Government of Canada

Government of Canada

April 17, 2008 11:15 ET

Government of Canada Takes Action to Protect Important Land in West Quebec

CLARENDON, QUEBEC--(Marketwire - April 17, 2008) -

Editors Note: A photo of the Northern Map Turtle (2003 Sylvain Gigueres, CWS) is available at the following address:

On behalf of Environment Minister John Baird, Canada's Minister of Transport, Infrastructure and Communities and the Member of Parliament for Pontiac, the Hon. Lawrence Cannon, today joined representatives from the Nature Conservancy of Canada in announcing the purchase and preservation of important land in West Quebec in the Ottawa Valley. The purchase marks another achievement under the Government of Canada's $225 million Nature Conservancy of Canada Natural Areas Conservation Program, announced in March 2007.

"By protecting 1,455 acres of land here in western Quebec, we are helping to protect the environment, the local wildlife, and their habitat, said Minister Cannon. "Through our Natural Areas Conservation Program, the federal government is playing a lead role in conserving and protecting our environment for the benefit of all Canadians. We warmly welcome this announcement that protects land in western Quebec that will benefit the Ottawa-Gatineau region today and for generations to come."

The land totals 1,455 acres, an area roughly the size of 985 Canadian football fields. It is home to a number of species of rare turtles, including the Northern Map Turtle, which is listed as special concern under the federal Species at Risk Act. The land is also home to approximately 22 plant species that have been designated or are under consideration to be designated threatened or vulnerable in Quebec, including the Ram's-head Lady's-slipper (orchid), a globally threatened species.

"Our Government is proud to play a role in this largest single land acquisition in the Ottawa Valley natural area by the Nature Conservancy of Canada," said Minister Baird. "Prime Minister Stephen Harper has committed $225 million to support the Nature Conservancy of Canada and other conservation organizations in preserving Canada's natural legacy. Today's announcement is just one more example of how our Government is taking real action to protect Canada's natural environment."

The Natural Areas Conservation Program is an important on-the-ground initiative that takes real action to preserve Canada's environment and conserve its precious natural heritage for present and future generations. Since the programs inception we have announced the conservation of 524 acres on Pelee Island in Ontario, 336 acres in the Qu'Appelle Valley region of Saskatchewan, and 751 acres adjacent to the Skaha Bluffs in British Columbia. The Program is expected to result in the long-term protection of up to more than half a million acres of ecologically sensitive land across Canada.


Government of Canada protects and preserves the environment with Natural Areas Conservation Program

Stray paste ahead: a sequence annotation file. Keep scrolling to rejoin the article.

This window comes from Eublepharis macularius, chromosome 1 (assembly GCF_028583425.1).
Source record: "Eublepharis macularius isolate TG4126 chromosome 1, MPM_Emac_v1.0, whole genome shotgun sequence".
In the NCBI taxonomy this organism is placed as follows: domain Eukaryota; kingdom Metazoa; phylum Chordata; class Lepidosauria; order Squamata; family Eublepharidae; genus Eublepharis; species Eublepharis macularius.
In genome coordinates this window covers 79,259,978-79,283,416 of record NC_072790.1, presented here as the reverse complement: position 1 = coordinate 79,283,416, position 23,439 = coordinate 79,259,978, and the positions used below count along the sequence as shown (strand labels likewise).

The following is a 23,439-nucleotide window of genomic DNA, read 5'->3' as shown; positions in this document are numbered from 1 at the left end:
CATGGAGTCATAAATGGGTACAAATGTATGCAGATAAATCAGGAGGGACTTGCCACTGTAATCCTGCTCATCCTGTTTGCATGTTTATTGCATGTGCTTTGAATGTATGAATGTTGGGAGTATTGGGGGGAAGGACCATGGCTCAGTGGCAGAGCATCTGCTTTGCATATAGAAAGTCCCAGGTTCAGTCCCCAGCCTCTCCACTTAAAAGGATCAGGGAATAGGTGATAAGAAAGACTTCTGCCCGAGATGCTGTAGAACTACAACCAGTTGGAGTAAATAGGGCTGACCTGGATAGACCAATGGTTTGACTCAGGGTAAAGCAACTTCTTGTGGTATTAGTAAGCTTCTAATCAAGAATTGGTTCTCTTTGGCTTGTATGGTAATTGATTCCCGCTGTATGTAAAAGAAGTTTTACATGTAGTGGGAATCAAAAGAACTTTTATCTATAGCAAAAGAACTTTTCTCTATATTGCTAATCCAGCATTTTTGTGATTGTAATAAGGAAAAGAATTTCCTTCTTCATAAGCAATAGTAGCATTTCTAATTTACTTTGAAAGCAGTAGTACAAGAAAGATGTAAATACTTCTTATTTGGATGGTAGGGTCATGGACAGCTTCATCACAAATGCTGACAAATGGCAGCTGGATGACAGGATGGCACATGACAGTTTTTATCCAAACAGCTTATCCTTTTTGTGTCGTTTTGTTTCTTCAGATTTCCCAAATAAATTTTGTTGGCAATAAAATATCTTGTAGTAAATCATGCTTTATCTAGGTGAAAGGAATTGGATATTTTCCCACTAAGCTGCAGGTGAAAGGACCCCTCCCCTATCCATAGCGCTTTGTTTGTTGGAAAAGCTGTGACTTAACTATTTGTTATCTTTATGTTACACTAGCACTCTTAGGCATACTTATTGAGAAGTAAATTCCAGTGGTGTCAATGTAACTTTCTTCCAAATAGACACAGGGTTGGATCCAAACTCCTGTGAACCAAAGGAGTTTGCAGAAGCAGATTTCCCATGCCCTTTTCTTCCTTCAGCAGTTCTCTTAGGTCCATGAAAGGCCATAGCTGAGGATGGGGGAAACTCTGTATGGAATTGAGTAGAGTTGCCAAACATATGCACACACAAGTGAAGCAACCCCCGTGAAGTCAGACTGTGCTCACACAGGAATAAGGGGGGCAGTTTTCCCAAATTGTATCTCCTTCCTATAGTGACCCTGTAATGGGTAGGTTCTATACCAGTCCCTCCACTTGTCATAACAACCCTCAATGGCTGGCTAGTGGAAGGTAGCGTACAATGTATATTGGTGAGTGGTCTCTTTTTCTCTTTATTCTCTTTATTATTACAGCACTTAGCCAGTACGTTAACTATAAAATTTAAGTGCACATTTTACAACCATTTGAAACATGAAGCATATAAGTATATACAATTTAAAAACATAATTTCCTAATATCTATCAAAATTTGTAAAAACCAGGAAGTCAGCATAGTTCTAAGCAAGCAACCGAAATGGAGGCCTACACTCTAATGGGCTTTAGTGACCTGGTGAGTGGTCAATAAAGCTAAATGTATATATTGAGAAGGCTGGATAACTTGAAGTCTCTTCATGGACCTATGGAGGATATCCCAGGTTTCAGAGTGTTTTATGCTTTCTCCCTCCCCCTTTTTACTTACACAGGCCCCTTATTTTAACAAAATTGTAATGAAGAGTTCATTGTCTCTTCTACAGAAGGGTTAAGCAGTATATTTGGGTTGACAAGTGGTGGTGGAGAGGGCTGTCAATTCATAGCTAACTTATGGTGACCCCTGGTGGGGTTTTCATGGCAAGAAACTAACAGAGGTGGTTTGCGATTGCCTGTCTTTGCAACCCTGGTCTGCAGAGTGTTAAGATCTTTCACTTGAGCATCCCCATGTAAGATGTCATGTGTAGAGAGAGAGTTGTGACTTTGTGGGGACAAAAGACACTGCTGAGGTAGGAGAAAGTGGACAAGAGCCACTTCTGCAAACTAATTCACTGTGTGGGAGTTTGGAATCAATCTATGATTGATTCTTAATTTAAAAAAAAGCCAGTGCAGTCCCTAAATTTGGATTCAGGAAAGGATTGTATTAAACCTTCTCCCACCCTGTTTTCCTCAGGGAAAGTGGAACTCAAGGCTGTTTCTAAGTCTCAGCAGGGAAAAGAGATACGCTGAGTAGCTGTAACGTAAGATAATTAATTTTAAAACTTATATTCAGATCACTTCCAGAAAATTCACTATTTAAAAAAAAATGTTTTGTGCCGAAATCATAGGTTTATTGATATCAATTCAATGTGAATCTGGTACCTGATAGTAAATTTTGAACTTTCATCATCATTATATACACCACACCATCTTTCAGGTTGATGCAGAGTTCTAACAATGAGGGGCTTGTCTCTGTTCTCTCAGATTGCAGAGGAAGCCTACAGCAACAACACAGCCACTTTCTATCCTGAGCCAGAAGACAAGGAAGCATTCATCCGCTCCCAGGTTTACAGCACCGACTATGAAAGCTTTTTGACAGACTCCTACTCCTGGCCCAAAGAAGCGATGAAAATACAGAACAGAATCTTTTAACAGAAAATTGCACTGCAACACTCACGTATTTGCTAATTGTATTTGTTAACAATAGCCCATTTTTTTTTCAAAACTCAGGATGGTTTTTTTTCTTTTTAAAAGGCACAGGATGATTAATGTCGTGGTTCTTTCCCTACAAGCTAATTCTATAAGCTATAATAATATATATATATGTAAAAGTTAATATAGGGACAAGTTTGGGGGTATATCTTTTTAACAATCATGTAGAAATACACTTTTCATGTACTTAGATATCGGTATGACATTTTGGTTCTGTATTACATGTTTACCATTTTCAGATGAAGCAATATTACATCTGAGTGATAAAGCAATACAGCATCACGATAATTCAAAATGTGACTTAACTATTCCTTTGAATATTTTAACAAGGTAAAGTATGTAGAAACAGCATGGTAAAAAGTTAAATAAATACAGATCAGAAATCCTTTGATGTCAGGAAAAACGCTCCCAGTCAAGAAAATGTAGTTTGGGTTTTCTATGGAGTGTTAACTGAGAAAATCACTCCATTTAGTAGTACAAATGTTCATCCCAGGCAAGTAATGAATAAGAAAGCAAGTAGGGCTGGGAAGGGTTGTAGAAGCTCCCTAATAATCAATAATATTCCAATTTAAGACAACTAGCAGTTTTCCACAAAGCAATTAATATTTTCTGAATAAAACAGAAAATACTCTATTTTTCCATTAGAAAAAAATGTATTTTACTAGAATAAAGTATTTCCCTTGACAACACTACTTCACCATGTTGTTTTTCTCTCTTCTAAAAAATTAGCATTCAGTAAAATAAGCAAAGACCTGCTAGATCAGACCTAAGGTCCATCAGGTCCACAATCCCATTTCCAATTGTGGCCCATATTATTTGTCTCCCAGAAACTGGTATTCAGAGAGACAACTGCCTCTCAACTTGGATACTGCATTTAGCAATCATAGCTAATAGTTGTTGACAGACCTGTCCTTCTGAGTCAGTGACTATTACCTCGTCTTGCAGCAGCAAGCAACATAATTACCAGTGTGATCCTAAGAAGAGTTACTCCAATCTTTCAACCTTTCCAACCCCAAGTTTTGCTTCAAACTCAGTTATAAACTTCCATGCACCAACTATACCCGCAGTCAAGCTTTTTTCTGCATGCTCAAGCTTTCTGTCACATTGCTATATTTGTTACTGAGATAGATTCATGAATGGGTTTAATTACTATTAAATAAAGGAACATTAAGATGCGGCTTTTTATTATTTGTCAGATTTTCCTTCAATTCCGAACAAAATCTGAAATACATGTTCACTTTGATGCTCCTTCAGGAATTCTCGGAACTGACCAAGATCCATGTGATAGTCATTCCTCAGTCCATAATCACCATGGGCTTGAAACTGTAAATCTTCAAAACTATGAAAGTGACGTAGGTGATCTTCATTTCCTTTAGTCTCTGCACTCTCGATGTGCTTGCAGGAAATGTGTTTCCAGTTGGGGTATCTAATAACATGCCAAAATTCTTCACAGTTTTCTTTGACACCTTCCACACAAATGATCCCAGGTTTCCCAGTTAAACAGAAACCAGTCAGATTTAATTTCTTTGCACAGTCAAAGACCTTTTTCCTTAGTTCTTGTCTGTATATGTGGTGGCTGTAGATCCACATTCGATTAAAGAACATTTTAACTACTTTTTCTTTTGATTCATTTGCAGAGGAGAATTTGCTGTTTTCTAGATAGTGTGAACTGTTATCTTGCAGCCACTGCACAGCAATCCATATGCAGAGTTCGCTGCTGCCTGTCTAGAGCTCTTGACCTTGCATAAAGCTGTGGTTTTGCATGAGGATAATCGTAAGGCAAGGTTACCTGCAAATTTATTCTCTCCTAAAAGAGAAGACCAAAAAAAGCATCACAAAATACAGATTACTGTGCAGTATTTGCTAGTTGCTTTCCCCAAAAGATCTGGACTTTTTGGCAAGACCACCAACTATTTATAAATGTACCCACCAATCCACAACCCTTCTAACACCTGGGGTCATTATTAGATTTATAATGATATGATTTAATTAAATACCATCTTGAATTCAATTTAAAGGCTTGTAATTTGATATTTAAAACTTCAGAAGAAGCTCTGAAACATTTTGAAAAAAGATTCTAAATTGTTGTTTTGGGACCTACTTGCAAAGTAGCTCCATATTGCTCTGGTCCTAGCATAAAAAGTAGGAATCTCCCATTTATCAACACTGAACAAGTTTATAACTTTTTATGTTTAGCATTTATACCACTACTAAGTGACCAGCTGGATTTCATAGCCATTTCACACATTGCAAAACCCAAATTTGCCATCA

In March 2007, as part of our commitment to conserve and protect Canada's natural environment, Prime Minister Stephen Harper announced the Government of Canada will invest $225 million in the new Natural Areas Conservation Program. The Program helps non-profit, non-government organizations secure ecologically sensitive lands to ensure the protection of our diverse ecosystems, wildlife, and habitat.

In order to carry out the objectives of the Program, the Government of Canada entered into an agreement with the Nature Conservancy of Canada. As part of that agreement, the Nature Conservancy of Canada will partner with non-government conservation organizations such as Ducks Unlimited Canada and other qualified land trusts. These organizations must provide matching funds for each federal dollar received.

Using a science-based process, the Nature Conservancy of Canada and its partners work to acquire ecologically sensitive lands through donation, purchase or stewardship agreements with private landowners.

Under the Program, priority is given to lands that are nationally or provincially significant, that protect habitat for species at risk and migratory birds, or that enhance connectivity or corridors between existing protected areas such as National Wildlife Areas, National Parks and Migratory Bird Sanctuaries.

The Natural Areas Conservation Program complements the Government's other important conservation initiatives and investments, including:

- $110 million over 2 years for the work under the Species at Risk Act;

- $15 million for the Northwest Territories Protected Areas Strategy;

- $30 million for the Great Bear Rainforest;

- $3 million for Stanley Park in Vancouver and Point Pleasant Park in Halifax;

- the Habitat Stewardship Program, which has invested $19M for the last two years to support over 350 local projects for the protection of species at risk and their habitat;

- Government of Canada's Protected Areas Network, made up of 51 National Wildlife Areas and 92 Migratory Bird Sanctuaries; and

- the Ecological Gifts Program, which provides tax incentives to land owners who donate land title or place a conservation easement on ecologically sensitive land. In its May 2006 budget, the Government of Canada increased the incentive for land donations by reducing the taxable capital gains inclusion rate for certified ecological gift donations from 25 per cent to zero.

The Natural Areas Conservation Program is an important on-the-ground initiative that takes real action to preserve our environment. It is expected to result in the long-term protection of up to more than 200,000 hectares, or half a million acres, of ecologically sensitive land across southern Canada.

Egalement offert en francais

Contact Information

  • Environment Canada
    Media Relations
    Office of the Minister of the Environment
    Eric Richer
    Press Secretary
    Government of Canada